But the fighting tactics of My Jhong cause damage through its iron hand rather than by uprooting its opponent.  Therefore, if the fa ching were to start from the rear thigh, it would be too slow and have to cover too long a distance.  Instead, it starts with an elbow snap, followed by driving the opposite shoulder away from the target, which transfers a reaction momentum through the unified scapulas to the striking arm.  This is augmented by the corkscrew force produced by the rotation of the hips and waist and the final twist of the wrist upon impact.  This imparts tremendous momentum in a very short period of impact, causing massive spot-damage while the practitioner’s body remains in a mobile state.

Southern shaolin’s tactics call for quick blocking and multiple trapping hands to open the opponent’s centerline for attack.  These techniques require strong shoulders, forceful arms, closed hips, and superior upper body strength for stiff, direct power.  My Jhong’s combative focus is on mobility in countering and shrewd tactics to create confusion.  Consequently, it has less need for concentrated blocking techniques, using its blocking hand as a safety check while countering and as an illusory ruse while attacking.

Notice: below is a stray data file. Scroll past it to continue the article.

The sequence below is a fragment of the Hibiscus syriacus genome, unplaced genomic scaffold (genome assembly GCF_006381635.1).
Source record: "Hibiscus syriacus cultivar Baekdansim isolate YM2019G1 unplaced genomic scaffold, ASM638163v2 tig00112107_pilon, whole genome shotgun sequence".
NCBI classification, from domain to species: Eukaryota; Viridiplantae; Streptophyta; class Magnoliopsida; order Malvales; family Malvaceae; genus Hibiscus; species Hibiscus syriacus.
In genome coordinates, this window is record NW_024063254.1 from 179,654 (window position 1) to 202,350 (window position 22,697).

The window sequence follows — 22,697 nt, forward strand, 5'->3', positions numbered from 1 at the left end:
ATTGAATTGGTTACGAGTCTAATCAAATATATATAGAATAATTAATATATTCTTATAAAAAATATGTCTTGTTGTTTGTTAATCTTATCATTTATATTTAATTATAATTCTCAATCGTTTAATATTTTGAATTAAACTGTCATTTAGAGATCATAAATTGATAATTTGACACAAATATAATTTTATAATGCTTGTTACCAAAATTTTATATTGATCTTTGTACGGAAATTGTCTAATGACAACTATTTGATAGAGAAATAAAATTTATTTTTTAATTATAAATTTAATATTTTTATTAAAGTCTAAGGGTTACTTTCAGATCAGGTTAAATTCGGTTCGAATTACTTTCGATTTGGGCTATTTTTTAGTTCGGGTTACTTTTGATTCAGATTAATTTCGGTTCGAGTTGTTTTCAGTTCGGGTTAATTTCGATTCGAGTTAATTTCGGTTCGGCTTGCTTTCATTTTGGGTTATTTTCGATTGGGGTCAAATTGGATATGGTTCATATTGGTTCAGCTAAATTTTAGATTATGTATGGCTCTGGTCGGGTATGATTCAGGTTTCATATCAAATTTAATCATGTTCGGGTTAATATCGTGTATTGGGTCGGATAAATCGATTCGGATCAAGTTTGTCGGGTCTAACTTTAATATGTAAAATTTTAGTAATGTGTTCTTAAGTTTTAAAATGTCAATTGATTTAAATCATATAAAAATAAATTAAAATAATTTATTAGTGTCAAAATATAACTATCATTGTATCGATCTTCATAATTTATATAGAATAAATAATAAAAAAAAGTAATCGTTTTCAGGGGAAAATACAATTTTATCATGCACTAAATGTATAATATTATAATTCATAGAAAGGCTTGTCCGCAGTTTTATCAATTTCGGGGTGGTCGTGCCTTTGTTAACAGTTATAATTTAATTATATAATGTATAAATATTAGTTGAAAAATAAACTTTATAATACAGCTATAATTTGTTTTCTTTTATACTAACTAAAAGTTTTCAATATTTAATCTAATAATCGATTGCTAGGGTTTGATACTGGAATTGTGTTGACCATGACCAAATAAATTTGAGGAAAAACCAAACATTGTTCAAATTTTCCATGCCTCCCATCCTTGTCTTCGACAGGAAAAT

My Jhong training uses forms practice as one of its main tools.  There are more than 60 forms encompassing empty-hand, weapons forms, and two-man sparring sets.  Sparring is important for the development of efficient, economic footwork, precise alignment, and fast, fluid action.  It also trains the acceleration of body parts to deliver maximum power on demand, as well as developing a highly refined sense of timing and rhythm in technique execution.  Training externally conditions the tendons, bones, and muscles while simultaneously strengthening the breath of chi.  Agility and flexibility in action and strength and hardness on impact are acquired through vigorous external training in basic techniques and combinations.  The hands are conditioned through iron palm training, while the grips and jabs of eagle claw are conditioned through specialized rubbing and thrusting at a magnetized iron plate.

Internal training occurs solely through the practice of the empty hand and weapons forms and moves through three stages.  In the beginning, diligent and thorough practice of the forms with the correct postures and details of the techniques is required.  The second stage progresses beyond technique, as the forms are performed with swift coordination, precise timing, fluid rhythm, flowing momentum, and maximum focus.  Combining these qualities with an understanding of the techniques allows one to practice the forms as if one were encountering an opponent.  The final stage reaches the state of chuan, no chuan (technique, no technique), yi, no yi (mind, no mind).  The Chinese maxim reads “from no yi shoots out true yi,” meaning that from thoughtlessness comes true meaning.  The internal practice follows the tradition of Zen rather than Taoist methods of consciously or willfully guiding the chi through special routes.  All one needs is a total commitment to the form without any mistakes or artificial feelings for the true unification of mind, body, and action to occur.